Saw this tweet today and I think it is worth reminding everyone that Warren Buffett truly benefits from cancellation of the pipeline from Canada.
Warren Buffett owns the railroad that transports the oil. When these pipelines are completed, he loses the business. It is as simple as that. An American Thinker article from 2015 explains:
As Investor’s Business Daily noted in a 2011 editorial:
Killing the Keystone XL pipeline may help one of the world’s richest men get richer. North Dakota’s booming oil fields will now grow more dependent on a railroad the president’s economic guru just bought….
As oil production ramps up in the Bakken fields of North Dakota, plans to use the pipeline to transport it have been dashed.
As a result, North Dakota’s booming oil producers will have to rely even more on the Burlington Northern Santa Fe (BNSF) railroad, which Buffett just bought, to ship it to refineries.
Buffett’s Berkshire Hathaway has agreed to buy Burlington Northern Santa Fe in a deal valuing the railroad at $34 billion. Berkshire Hathaway already owns about 22% of Burlington Northern, and will pay $100 a share in cash and stock for the rest of the company.
It isn’t a matter of pipelines being an environment hazard or less safe than other methods of transport. It is quite the contrary, as outlined by Forbes in 2018:
While many have called for shutdown of pipelines and a moratorium on new pipeline construction, the correct reaction may just be the opposite. We really should be replacing old pipelines and building new ones, reducing the stress on each line. Particularly good is to supersize them – build bigger pipelines over old ones.
The problem is that oil production is increasing but it can’t get to the refineries along our Gulf Coast. Since there are only four ways to move oil and gas around the country – pipeline, truck, rail and boat – you have to pick one or another of these. If you don’t build new pipelines, then more will probably move by rail, especially from Canada.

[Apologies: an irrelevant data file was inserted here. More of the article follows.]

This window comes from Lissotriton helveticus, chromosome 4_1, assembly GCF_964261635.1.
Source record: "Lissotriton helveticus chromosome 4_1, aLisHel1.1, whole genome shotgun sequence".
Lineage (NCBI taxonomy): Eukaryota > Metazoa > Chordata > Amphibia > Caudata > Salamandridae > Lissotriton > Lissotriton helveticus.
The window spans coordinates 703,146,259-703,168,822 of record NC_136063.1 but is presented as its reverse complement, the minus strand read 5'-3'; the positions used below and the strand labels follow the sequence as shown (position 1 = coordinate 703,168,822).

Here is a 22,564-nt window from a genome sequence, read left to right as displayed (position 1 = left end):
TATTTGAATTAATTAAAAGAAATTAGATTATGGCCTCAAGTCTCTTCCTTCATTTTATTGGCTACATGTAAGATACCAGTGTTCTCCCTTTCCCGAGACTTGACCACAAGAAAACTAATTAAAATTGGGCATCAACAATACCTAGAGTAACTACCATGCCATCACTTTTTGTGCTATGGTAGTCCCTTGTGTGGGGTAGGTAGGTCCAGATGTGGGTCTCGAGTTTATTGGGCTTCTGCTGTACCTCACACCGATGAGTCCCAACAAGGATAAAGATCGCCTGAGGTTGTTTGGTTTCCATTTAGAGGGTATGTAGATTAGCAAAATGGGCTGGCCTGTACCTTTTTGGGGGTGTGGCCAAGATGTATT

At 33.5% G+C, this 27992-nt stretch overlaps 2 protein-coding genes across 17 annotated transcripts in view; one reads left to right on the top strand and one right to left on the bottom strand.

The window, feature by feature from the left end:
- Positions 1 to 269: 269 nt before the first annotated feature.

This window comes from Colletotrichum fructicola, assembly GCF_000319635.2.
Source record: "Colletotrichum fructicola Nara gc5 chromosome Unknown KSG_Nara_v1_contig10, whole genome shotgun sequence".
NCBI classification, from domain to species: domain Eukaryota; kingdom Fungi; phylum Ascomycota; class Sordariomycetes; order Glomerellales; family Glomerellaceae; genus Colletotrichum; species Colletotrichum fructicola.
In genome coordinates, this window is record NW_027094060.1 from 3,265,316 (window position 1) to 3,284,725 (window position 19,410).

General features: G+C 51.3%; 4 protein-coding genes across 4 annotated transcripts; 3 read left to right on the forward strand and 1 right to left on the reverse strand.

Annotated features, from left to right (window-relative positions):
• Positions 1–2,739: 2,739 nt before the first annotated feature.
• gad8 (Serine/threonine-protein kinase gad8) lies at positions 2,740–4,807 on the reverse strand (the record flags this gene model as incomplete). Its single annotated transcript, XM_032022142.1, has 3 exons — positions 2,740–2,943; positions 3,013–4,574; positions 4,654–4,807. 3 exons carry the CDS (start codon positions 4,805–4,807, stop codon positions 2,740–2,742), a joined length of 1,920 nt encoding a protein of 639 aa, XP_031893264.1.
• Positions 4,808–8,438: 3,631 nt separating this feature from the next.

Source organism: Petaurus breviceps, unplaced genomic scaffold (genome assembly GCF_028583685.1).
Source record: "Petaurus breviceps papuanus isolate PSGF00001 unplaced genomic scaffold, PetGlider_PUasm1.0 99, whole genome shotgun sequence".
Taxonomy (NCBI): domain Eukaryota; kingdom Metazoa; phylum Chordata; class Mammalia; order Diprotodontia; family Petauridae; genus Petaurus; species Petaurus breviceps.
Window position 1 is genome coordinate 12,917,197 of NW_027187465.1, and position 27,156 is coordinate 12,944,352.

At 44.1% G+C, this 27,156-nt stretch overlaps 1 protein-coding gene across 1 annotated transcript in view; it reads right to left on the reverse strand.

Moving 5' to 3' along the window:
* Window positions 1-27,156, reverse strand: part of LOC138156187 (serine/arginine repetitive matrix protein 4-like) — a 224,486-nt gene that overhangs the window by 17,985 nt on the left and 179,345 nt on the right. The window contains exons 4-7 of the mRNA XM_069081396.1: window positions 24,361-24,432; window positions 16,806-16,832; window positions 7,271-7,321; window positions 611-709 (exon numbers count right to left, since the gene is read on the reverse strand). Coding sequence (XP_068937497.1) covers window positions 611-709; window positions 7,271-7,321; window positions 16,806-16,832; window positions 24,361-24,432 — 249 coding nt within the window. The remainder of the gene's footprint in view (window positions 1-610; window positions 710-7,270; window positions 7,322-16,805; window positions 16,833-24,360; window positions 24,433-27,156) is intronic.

In the U.S., 100% of our natural gas is shipped by pipeline. 70% of crude oil and petroleum products are shipped by pipeline. 23% of oil shipments are on tankers and barges over water. Trucking only accounts for 4% of shipments, and rail for a mere 3%. In Canada, it’s even more lopsided. Almost all (97%) of natural gas and petroleum products are transported by pipelines…
So which mode is safer? For oil, the short answer is: truck worse than train worse than pipeline worse than boat (Oilprice.com). But that’s only for human death and property destruction. For the amount of oil spilled per billion-ton-miles, it’s truck worse than pipeline worse than rail worse than boat (Congressional Research Service). Even more different is for environmental impact (dominated by impact to aquatic habitat), where it’s boat worse than pipeline worse than truck worse than rail.
It depends upon what your definition is for worse. Is it deaths and destruction? Is it amount of oil released? Is it land area or water volume contaminated? Is it habitat destroyed? Is it CO2 emitted?
Amid a North American energy boom and a lack of pipeline capacity, crude oil shipping on rail has been steadily increasing. The trains are getting bigger and towing more and more tanker cars. From 1975 to 2012, trains were shorter and spills were rare and small, with about half of those years having no spills above a few gallons. Then came 2013, in which more crude oil was spilled in U.S. rail incidents than was spilled in the previous thirty-seven years…
Like always, it will probably come down to money. And it won’t be about jobs, regardless of which end of the spectrum you believe, because there just isn’t enough jobs to matter compared to the value of the oil itself and the refinery capacity and locations. It’s simply cheaper and quicker to transport by pipeline than by rail or by truck. The difference in cost is about $50 billion a year for shipping via the Keystone versus rail, totally eclipsing any economic effect of jobs in either direction.